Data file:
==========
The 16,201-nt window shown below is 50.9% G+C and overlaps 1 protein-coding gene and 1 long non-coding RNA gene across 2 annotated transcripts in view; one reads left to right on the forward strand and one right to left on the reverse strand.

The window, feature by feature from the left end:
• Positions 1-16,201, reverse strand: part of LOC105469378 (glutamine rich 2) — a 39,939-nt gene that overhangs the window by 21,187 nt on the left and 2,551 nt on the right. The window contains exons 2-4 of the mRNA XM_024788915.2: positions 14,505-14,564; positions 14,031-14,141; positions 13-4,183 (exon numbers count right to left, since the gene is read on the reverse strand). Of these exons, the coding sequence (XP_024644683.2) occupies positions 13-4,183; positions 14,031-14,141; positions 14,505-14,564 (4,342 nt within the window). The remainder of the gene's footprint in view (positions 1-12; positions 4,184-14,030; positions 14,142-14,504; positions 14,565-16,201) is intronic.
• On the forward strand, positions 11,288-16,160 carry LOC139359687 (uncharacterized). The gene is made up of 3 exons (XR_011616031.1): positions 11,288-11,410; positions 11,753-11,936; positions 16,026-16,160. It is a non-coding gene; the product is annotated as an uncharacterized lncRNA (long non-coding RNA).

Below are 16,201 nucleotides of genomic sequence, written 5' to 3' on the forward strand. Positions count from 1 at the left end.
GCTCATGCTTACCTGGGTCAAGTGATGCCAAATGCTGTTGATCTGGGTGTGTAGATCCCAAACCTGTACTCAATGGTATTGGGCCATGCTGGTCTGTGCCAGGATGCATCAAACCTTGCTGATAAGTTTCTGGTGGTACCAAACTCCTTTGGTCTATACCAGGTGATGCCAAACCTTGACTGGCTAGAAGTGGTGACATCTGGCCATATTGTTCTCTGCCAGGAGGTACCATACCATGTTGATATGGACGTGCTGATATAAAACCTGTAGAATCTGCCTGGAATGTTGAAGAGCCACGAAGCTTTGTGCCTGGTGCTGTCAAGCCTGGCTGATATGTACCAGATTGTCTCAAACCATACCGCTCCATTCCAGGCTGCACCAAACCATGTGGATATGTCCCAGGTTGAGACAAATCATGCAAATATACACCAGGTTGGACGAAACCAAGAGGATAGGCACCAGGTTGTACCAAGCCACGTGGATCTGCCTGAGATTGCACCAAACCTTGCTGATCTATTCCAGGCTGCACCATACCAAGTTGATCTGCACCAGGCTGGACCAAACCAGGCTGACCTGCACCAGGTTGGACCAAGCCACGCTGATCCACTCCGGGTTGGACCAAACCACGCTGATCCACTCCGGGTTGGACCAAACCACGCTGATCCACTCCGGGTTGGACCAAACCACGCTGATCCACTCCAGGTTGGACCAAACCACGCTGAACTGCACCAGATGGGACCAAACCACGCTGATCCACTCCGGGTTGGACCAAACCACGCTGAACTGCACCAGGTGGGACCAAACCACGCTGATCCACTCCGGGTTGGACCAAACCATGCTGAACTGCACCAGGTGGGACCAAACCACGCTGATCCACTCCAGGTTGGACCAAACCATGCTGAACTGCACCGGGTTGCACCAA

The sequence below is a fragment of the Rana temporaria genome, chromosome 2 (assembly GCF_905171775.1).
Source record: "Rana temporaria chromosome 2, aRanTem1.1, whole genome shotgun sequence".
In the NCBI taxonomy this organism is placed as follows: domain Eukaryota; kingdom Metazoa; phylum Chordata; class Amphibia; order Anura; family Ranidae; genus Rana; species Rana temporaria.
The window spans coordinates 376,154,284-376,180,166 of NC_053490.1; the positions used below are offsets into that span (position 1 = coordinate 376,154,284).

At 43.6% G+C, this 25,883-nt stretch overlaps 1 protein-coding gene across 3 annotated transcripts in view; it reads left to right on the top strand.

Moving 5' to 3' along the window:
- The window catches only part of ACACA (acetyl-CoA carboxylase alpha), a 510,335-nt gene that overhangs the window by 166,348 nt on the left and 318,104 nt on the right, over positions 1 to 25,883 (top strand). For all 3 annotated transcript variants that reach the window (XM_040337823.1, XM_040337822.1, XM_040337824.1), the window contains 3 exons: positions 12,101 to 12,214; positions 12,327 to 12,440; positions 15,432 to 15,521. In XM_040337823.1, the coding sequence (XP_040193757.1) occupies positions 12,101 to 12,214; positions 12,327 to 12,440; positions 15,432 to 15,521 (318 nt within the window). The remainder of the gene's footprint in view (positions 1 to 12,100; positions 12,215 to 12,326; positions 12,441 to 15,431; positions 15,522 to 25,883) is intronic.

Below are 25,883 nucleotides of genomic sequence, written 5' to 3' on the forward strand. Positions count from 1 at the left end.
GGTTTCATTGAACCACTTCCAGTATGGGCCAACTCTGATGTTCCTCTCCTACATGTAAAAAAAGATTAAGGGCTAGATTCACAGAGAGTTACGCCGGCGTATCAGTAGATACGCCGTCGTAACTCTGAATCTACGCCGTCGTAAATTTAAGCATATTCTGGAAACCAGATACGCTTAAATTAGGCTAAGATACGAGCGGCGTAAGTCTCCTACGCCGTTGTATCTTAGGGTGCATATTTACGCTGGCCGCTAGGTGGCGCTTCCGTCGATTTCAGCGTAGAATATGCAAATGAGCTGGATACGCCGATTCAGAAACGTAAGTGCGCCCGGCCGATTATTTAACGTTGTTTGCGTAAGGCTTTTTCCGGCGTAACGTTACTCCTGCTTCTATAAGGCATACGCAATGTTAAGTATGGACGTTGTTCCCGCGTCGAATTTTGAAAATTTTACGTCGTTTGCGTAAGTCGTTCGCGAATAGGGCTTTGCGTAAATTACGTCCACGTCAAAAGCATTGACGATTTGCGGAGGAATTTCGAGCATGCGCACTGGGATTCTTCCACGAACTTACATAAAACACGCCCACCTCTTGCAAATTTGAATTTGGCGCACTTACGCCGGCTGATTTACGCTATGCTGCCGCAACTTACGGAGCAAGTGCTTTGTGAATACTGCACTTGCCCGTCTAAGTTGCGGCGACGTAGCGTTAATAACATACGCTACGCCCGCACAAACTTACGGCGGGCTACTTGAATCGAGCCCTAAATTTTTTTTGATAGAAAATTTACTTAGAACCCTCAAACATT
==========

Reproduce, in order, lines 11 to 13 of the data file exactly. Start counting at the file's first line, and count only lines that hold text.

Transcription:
At 43.6% G+C, this 25,883-nt stretch overlaps 1 protein-coding gene across 3 annotated transcripts in view; it reads left to right on the top strand.

Moving 5' to 3' along the window:
- The window catches only part of ACACA (acetyl-CoA carboxylase alpha), a 510,335-nt gene that overhangs the window by 166,348 nt on the left and 318,104 nt on the right, over positions 1 to 25,883 (top strand). For all 3 annotated transcript variants that reach the window (XM_040337823.1, XM_040337822.1, XM_040337824.1), the window contains 3 exons: positions 12,101 to 12,214; positions 12,327 to 12,440; positions 15,432 to 15,521. In XM_040337823.1, the coding sequence (XP_040193757.1) occupies positions 12,101 to 12,214; positions 12,327 to 12,440; positions 15,432 to 15,521 (318 nt within the window). The remainder of the gene's footprint in view (positions 1 to 12,100; positions 12,215 to 12,326; positions 12,441 to 15,431; positions 15,522 to 25,883) is intronic.